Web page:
ONE OF THE JOYS, if not the reason, for going to the movies is popcorn, but a new movie may have you thinking twice about munching while watching.
"A Place at the Table," which opens nationally Friday (see story and review on Pages 29 and 30) is a powerful look at a problem that should not exist in this country: hunger.
The documentary is notable, and not just for the human stories it tells of working and unemployed families who struggle to get enough food to feed their families. The filmmakers highlight three locations - Mississippi, Colorado, and Philadelphia - to underscore that hunger is not just a rural or urban problem, but affects the entire country. And with 50 million Americans "food- insecure," meaning they don't know where their next meal will come from, the impact on health, education and community is staggering.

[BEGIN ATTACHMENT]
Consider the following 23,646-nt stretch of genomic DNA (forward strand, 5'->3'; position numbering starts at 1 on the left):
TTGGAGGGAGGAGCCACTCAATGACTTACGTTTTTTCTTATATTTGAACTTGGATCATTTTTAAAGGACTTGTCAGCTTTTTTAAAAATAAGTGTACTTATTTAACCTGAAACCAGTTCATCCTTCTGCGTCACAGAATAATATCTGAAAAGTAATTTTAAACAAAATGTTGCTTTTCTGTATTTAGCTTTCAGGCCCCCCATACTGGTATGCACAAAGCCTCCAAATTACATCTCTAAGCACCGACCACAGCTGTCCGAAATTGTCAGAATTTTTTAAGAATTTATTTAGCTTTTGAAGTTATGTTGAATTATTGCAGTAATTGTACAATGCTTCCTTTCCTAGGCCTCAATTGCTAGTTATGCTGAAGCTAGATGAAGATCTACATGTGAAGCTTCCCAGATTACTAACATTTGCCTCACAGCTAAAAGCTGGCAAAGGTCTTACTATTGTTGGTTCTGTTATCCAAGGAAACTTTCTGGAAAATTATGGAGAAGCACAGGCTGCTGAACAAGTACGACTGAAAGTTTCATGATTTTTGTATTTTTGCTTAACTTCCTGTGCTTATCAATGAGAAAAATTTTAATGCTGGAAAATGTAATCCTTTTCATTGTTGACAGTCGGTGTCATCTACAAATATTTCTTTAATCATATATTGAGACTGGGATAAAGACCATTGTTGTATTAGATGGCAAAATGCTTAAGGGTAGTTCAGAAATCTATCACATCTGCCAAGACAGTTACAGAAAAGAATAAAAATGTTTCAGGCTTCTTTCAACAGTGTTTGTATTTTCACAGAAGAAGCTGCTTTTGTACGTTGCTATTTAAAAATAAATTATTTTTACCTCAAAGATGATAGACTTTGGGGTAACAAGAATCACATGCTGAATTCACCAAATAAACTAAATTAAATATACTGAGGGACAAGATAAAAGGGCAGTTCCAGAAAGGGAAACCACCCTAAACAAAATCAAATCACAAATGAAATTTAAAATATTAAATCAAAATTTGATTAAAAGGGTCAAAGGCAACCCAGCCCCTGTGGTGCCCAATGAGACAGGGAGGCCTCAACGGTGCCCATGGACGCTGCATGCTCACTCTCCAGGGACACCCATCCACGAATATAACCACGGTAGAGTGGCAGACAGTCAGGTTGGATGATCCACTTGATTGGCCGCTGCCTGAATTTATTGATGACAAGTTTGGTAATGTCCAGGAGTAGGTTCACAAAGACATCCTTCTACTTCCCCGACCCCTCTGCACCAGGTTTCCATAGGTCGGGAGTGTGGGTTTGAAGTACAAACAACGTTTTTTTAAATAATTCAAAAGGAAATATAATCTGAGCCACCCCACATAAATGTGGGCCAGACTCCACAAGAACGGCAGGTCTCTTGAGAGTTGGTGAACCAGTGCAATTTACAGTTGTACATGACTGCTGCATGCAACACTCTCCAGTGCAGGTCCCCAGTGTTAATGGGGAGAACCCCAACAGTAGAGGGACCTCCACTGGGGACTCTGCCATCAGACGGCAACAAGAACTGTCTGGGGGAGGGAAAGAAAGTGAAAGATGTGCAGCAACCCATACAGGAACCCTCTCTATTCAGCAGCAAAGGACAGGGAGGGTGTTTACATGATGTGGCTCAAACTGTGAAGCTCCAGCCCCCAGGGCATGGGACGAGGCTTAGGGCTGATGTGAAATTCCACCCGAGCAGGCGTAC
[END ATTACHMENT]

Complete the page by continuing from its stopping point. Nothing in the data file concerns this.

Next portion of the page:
The film does a good job of explaining the political forces that have exacerbated a problem that we were closer to solving decades ago than we are now. Of note is the project of Mariana Chilton, of Drexel University's School of Public Health, who broke ground when she created the "Witnesses to Hunger" program that allowed Philadelphia women to document their own struggles with trying to feed their families. One of those women is the star of this movie. "A Place at the Table" can be downloaded on iTunes and is available on demand; the film also offers tips for taking action.